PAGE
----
Copper slip coupling. Does this look right to you?

Discussion in 'Plumbing Forum, Professional & DIY Advice' started by deskdiver, Nov 24, 2020.

  1. deskdiver

    deskdiver New Member

    Nov 24, 2020
    So I had a plumber came out to replace a valve and adjacent pipe. After the guy’s done I held up the old section of pipe+valve and realized the new pipe is only inserted 1/4” into the slip coupling. Couldn’t stop thinking about it so I ended up taking everything out and redone the work on my own... was I right to be concerned?

    Thanks in advance!

    MASTERPLUMB777 likes this.
  2. dj2

    dj2 In the Trades

    Aug 13, 2013
    You did the right thing.
    There are two types of couplings: With stop and without stops.
    I always use couplings with stops, where the stops are at the center. This way the pipes go in half the length of the coupling each.
    Couplings without stops are used for certain situations only. Your case was not one of them.
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  4. Tuttles Revenge

    Tuttles Revenge In the Trades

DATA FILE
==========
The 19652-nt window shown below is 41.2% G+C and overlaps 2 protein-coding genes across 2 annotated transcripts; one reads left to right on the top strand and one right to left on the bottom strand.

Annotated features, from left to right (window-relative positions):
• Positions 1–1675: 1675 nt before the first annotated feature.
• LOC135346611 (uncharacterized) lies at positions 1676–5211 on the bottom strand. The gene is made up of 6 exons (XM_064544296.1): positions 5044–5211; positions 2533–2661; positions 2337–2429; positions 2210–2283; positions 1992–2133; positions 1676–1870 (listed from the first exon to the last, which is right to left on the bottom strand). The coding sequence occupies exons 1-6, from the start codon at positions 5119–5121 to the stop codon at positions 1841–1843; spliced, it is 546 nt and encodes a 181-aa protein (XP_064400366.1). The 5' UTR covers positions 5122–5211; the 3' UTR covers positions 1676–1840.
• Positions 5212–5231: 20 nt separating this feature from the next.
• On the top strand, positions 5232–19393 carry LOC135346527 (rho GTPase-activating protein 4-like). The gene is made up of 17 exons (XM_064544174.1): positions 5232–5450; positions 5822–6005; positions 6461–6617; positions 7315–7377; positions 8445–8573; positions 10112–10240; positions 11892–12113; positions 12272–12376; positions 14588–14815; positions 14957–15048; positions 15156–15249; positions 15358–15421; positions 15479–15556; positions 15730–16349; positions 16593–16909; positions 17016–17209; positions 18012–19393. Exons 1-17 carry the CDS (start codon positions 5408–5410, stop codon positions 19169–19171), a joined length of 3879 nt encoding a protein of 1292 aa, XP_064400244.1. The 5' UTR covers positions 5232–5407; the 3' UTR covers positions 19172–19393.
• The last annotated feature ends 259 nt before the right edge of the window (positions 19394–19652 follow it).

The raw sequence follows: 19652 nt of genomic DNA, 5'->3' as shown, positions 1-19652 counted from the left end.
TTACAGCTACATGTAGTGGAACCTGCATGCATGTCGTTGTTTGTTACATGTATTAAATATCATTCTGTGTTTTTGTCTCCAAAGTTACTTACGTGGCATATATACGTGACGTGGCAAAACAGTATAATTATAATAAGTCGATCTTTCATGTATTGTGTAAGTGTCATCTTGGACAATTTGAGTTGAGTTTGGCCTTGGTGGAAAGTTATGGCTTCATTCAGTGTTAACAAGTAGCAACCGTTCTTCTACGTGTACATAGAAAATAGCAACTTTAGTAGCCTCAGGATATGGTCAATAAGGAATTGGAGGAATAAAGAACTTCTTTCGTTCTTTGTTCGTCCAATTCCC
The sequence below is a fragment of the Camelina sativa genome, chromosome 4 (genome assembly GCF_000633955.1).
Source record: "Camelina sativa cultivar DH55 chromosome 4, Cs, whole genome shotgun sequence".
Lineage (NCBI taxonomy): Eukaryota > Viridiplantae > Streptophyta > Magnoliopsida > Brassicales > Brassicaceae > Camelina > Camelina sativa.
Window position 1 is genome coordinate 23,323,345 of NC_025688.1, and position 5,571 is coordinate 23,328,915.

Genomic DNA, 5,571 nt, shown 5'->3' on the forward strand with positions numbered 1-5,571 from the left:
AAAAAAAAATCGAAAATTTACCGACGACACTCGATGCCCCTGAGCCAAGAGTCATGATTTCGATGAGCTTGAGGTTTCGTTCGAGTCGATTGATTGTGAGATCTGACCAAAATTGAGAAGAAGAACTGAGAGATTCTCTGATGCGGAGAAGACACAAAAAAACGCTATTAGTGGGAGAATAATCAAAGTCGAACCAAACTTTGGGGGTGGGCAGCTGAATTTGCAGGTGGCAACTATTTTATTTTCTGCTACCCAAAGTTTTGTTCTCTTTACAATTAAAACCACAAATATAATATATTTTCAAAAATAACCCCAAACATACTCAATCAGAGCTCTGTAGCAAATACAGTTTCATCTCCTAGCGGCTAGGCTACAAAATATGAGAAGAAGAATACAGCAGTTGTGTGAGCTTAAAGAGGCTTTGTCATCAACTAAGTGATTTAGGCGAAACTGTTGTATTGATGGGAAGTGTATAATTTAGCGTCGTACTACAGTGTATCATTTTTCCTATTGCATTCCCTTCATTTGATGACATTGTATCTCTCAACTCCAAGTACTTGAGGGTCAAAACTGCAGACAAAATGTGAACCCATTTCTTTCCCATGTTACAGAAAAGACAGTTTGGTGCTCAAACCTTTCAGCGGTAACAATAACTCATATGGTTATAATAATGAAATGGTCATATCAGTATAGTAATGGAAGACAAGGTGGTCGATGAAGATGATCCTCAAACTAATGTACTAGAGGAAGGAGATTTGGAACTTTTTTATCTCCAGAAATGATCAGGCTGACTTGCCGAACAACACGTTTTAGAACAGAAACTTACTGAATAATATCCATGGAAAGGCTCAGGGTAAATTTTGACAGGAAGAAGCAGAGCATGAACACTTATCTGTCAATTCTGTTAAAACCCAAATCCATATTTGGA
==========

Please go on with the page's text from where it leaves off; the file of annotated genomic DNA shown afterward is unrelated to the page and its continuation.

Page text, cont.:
Oct 15, 2014
    The repair coupling could have been used in the correct situation , they were making some form of repair. we dont have enough information to throw the plumber under the bus for that alone.

    However, the pipe should have been inserted to the halfway point, equal on both sides. If I'm doing that style of fitting and maybe I've got to work quick, I mark the point where the fitting needs to stop somewhere that I can see.

    Without any stress on the joint it probably would have never had any issues ever.. but it should be fully inserted.
    Jeff H Young likes this.
  5. Mr tee

    Mr tee In the Trades

    May 3, 2020
    There are long CxC repair couplings which can be cut to length, if that would make things easier.
  6. jadnashua

    jadnashua Retired Defense Industry Engineer xxx

    Sep 2, 2004
    Retired Systems engineer for defense industry.
    New England
    REpair couplings do not have a center stop, but the only time you need one of those is if the pipes cannot be slid apart to insert them into the coupling. Even then, you should try to get it centered on the joint. Otherwise, you want to always slide the pipe into the center stop. There's nothing wrong with using a repair coupling, and I suppose it could save on inventory.
  7. Jeff H Young

    Jeff H Young In the Trades

    Feb 27, 2020
    agree totaly with tuttles revenge using the coupling wasent "wrong" but he might not had noticed and in advertantly didnt center it. When i use a repair coupling i mark the pipe with my tiny tim saw putting a scratch near end of coupling. also agree a good solder joint would have been fine but im not 100 percent comfortable with the fit up.
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